“You walked into the table.” Toshiro watched in the darkened room through the night vision on his camera while his stubborn husband stumbled around. “And into the sofa—oh, and the wall. Classic. You’re supposed to crack the safe, not take a header into it.”

“Toshi,” Mack whispered his nickname sharply. “Couldn’t you yell at me in Cantonese or Japanese or any one of the hundred languages you speak? It would still be distracting, but I wouldn’t understand a word of it.”

“I speak thirty languages—not a hundred.” Toshiro grinned even though Mack couldn’t see it. “I suppose the point of a timed run-through of cracking the safe might require your full attention. Oh, look, you tripped over the carpet again.”

Toshiro Ueda-Easton.

Gregor Tempest Mackay Ueda-Easton. Fine, fine. I’ll be quiet. Continue walking into the wall, but I’m not explaining your concussion to the others.” Toshiro continued to ramble about the idiotic stubbornness of his husband in Portuguese, one of the many languages he’d picked up over the years. “Idiota.

“I understood that one.” Mack tossed one of the drill bits of his safe-drilling rig in his husband’s general direction—missing him completely. “Keep cussing me out in Spanish.”

“Portuguese.”


Buy Links:

Amazon US: https://amzn.to/2IwvZHc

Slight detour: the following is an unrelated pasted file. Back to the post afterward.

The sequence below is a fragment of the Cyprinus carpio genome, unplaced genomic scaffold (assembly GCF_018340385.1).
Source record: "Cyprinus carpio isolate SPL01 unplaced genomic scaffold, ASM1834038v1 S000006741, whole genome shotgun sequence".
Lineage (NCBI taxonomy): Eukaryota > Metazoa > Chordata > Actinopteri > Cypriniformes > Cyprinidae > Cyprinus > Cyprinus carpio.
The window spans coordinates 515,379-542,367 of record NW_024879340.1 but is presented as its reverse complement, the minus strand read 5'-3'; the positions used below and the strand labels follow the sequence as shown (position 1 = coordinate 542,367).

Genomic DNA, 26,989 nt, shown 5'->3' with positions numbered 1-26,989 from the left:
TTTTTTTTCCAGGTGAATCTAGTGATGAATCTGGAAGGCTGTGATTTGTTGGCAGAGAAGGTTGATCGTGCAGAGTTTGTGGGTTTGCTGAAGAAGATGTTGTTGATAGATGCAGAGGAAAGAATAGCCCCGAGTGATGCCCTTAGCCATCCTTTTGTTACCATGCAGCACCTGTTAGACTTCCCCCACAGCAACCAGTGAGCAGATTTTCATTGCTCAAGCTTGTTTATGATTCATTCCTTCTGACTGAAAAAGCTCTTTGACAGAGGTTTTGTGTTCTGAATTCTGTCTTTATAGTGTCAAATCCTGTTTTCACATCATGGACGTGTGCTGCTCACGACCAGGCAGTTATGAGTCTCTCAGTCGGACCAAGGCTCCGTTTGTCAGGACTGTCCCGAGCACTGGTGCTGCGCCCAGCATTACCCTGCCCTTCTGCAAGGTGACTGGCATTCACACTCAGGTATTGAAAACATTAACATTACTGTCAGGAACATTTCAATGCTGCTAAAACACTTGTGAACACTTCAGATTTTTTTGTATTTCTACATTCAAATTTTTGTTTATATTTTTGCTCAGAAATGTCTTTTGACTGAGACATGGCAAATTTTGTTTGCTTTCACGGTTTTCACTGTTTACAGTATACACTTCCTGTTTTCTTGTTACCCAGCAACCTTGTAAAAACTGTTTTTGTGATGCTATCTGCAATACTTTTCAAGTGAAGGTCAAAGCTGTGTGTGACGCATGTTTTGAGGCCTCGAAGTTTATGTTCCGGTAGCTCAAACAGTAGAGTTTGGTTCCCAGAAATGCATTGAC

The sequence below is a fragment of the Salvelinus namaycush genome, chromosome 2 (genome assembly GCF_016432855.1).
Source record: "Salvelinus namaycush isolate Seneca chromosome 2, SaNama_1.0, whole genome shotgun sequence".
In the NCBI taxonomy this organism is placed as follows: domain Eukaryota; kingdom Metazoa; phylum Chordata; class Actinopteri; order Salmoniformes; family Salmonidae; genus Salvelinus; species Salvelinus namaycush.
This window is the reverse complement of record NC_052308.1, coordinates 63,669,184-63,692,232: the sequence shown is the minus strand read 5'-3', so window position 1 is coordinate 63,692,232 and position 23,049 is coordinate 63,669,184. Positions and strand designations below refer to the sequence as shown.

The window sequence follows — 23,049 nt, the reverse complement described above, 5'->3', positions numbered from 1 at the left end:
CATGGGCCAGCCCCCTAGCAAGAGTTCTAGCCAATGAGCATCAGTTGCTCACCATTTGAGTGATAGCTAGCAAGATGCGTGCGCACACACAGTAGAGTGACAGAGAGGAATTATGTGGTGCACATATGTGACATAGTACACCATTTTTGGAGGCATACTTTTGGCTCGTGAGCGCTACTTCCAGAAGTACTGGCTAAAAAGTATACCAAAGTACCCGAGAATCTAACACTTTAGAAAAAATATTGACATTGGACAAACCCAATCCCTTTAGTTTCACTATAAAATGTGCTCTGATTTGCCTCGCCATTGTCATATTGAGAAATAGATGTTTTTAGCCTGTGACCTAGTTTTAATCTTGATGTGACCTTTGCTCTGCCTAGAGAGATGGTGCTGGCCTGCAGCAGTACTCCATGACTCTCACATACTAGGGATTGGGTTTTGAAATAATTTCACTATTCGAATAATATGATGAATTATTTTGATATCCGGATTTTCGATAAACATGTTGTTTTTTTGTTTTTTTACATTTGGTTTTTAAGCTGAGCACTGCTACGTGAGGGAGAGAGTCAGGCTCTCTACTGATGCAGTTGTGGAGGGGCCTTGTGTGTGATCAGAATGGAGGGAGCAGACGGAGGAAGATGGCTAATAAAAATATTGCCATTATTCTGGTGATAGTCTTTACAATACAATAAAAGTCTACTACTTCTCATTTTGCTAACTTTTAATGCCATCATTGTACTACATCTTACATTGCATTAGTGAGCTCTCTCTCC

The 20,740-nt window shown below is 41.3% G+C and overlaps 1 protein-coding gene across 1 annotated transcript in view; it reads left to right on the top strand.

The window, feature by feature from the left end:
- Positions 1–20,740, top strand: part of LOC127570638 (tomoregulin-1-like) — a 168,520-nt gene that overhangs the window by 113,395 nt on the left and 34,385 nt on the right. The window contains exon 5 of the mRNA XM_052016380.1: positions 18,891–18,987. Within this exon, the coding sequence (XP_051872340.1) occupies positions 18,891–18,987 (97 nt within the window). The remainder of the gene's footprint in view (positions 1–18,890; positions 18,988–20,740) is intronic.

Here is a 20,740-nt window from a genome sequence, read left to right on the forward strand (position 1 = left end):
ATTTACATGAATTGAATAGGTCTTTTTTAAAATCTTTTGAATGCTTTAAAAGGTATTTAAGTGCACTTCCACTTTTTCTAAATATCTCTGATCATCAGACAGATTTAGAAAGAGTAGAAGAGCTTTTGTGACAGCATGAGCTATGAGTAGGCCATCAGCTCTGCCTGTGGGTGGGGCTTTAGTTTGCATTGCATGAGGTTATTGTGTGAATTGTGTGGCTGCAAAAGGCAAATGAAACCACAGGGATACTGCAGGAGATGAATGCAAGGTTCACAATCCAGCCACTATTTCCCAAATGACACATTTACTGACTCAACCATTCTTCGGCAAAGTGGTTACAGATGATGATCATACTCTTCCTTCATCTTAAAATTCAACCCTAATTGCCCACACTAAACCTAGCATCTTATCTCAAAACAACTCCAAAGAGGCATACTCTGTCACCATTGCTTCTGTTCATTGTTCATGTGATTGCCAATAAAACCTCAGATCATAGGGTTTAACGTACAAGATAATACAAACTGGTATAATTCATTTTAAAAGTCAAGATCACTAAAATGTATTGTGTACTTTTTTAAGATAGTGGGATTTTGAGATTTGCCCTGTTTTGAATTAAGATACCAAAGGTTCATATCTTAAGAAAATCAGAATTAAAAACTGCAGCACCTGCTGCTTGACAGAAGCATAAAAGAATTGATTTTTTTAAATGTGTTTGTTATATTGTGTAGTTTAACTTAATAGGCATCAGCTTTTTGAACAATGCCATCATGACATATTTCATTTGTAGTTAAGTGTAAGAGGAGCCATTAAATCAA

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Nook: http://bit.ly/LastHeist-Nook

Kobo: http://bit.ly/LastHeist-kobo

All digital links: https://books2read.com/last-heist

Here Comes The Groom

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Weddings appear a few times in my novels. I’m one of those authors who honestly believe not every romance story needs to end with an engagement or wedding. Happily-ever-afters don’t always come with a ring and a ceremony.
Some of my couples have been happy without a paper saying they’re promised to one another. BC and Graham, for example, were perfectly content without a wedding. Bishan and Valor were quite vocal while I wrote the Grasmere series about it, as well.
I’ve personally been married twice. We won’t talk about the first one. =) Neither of my marriage involved actual ceremonies. My anxiety would not have handled a wedding ceremony/reception, and financially it wasn’t feasible anyway.
I did greatly enjoy the two weddings in the Sin Bin series. Planning those out was so much fun. I tried to honour the individuals and their backgrounds with the ceremonies, which required quite a bit of research on my part.
For Freddie and Taine, from The Caretaker, I wanted to combine Freddie’s Jewish heritage with Tens’ Maori/Samoan traditions. I also tied in a few Welsh aspects as well. I genuinely adored the Welsh lovespoon concept so I used it as well.